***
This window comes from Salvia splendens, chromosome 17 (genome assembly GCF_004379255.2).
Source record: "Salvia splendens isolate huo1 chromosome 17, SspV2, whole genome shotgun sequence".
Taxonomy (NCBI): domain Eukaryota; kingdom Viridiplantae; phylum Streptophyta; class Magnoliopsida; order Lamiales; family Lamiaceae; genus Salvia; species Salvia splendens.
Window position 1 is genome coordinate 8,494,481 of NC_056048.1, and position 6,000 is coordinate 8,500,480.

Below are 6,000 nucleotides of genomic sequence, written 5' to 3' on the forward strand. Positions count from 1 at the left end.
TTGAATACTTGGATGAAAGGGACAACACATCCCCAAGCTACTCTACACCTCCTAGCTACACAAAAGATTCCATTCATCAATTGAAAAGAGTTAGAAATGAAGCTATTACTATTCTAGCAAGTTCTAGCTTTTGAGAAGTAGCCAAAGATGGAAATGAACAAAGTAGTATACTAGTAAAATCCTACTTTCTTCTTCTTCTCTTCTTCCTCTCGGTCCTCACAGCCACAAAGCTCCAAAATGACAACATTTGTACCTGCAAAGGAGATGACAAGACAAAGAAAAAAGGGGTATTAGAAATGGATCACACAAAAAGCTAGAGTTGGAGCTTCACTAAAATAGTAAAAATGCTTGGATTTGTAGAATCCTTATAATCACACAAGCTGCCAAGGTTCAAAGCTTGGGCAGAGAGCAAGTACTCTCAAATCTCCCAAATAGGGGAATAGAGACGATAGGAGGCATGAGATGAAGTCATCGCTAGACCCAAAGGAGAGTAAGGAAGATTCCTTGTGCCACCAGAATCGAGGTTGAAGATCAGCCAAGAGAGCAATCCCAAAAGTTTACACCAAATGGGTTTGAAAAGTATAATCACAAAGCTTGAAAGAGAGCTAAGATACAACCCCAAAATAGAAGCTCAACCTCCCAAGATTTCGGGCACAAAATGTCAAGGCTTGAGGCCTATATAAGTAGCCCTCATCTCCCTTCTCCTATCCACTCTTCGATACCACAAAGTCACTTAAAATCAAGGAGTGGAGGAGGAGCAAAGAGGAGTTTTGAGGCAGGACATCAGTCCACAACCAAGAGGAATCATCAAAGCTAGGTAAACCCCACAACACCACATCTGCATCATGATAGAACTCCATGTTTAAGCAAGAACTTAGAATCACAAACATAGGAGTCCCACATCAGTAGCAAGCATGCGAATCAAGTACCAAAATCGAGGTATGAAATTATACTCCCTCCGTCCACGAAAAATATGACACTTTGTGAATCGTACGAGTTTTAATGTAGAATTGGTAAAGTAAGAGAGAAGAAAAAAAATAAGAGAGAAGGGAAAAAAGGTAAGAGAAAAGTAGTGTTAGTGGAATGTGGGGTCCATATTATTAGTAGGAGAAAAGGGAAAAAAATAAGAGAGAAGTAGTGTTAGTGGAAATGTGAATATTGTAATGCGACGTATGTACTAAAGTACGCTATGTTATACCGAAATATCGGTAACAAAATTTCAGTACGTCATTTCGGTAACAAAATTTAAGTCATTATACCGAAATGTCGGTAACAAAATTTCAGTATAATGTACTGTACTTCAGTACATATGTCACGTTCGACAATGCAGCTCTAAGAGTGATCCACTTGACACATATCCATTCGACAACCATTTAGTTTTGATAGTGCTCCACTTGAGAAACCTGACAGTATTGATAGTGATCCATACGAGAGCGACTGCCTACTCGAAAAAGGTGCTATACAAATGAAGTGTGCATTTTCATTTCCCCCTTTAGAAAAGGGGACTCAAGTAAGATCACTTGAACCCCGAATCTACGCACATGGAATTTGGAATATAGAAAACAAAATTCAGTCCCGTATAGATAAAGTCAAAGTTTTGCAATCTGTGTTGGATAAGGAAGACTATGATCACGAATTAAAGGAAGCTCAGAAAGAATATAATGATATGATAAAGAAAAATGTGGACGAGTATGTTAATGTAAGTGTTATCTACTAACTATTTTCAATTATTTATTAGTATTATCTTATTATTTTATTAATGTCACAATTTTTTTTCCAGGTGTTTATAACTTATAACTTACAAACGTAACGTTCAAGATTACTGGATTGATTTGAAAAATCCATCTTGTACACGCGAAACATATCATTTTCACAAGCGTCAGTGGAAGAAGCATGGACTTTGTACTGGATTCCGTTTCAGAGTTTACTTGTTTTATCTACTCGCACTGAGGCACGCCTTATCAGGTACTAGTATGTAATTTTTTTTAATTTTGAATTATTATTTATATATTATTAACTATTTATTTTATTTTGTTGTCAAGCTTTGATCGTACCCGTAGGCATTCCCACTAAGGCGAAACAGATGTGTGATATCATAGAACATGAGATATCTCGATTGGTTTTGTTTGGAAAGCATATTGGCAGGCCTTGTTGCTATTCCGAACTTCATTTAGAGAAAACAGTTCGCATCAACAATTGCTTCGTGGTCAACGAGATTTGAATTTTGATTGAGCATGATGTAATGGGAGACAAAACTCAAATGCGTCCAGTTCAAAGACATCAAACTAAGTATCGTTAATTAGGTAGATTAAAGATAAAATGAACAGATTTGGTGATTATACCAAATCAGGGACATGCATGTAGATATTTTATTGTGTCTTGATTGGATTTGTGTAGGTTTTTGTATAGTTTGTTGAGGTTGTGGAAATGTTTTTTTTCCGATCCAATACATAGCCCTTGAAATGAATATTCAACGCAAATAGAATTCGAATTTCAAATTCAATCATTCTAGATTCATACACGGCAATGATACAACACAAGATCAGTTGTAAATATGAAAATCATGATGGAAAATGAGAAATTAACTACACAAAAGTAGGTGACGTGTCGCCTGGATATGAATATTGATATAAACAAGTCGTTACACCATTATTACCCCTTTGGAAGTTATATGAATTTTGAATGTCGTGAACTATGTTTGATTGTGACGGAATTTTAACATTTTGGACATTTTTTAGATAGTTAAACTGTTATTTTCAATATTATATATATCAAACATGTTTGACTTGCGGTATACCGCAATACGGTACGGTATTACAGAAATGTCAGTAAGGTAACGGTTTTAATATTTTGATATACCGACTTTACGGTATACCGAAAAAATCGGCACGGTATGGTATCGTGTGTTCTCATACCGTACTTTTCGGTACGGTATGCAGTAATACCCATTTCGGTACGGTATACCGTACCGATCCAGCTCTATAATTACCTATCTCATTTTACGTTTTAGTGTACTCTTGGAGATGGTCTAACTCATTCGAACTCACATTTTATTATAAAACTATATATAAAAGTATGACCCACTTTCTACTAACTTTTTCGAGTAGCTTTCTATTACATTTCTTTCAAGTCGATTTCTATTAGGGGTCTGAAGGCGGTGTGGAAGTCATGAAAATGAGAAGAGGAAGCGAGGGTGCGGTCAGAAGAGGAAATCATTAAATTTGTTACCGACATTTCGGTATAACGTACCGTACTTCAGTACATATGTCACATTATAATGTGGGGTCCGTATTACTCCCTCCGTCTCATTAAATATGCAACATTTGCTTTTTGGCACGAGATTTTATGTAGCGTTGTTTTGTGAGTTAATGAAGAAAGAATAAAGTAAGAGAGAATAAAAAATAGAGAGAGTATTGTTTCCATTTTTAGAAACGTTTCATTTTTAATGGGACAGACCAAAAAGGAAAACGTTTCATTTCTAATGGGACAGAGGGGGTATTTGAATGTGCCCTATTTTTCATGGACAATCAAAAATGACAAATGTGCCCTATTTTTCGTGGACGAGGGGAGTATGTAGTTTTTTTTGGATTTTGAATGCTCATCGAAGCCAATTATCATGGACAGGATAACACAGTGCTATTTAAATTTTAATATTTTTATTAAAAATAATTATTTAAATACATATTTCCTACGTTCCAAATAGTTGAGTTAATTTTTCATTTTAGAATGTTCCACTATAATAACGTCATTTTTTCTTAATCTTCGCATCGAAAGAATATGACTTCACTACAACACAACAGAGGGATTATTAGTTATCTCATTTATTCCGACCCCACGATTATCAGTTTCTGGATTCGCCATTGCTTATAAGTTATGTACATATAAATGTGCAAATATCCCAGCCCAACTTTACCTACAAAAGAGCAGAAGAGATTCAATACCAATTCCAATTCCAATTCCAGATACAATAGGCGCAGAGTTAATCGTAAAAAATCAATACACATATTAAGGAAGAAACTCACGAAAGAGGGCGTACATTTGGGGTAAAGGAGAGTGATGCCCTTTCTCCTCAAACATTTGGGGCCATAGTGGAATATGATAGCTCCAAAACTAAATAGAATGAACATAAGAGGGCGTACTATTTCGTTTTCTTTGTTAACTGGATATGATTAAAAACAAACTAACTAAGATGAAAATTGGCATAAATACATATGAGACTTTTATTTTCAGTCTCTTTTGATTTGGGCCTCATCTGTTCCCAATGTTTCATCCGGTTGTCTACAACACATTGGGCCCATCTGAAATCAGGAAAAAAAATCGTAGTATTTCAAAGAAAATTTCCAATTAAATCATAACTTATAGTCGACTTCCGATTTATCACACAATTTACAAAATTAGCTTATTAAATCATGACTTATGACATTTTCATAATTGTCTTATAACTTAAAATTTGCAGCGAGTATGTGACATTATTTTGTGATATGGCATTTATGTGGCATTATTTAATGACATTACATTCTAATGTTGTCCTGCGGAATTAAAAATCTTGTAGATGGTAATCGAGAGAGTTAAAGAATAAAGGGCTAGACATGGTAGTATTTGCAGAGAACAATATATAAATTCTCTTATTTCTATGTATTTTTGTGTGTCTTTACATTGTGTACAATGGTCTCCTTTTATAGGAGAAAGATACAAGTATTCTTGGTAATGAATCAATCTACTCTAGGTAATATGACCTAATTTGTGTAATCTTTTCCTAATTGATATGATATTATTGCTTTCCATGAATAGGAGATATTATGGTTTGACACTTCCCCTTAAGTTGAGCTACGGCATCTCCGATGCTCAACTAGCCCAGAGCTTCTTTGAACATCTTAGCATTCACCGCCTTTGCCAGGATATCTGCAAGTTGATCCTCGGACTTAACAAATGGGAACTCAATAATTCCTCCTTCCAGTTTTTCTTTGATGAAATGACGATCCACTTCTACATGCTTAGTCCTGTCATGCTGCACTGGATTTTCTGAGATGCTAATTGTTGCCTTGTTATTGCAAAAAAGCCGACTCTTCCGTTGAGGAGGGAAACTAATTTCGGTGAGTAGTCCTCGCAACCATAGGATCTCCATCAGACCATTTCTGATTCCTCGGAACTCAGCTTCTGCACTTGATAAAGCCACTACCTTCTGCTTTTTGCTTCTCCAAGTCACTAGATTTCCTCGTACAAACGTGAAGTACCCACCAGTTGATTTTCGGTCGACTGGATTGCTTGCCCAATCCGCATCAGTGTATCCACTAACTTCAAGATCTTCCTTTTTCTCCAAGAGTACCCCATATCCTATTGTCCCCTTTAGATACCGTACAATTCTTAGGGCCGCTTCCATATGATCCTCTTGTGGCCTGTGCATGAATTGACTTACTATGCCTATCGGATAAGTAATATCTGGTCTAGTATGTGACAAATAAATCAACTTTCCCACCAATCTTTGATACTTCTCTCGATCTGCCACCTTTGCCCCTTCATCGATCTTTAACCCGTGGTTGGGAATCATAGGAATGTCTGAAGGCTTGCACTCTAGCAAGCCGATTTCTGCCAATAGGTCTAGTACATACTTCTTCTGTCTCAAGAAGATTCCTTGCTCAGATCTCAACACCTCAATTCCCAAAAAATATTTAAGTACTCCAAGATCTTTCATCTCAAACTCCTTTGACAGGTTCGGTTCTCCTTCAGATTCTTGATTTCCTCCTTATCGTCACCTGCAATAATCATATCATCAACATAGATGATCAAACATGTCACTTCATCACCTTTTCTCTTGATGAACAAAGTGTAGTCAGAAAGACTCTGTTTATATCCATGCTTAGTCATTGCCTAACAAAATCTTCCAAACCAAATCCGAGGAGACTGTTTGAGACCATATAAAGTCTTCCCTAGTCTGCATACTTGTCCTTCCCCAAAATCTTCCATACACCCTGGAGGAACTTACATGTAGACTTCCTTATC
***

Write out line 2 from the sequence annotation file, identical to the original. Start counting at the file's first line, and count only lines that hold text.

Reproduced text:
Source record: "Salvia splendens isolate huo1 chromosome 17, SspV2, whole genome shotgun sequence".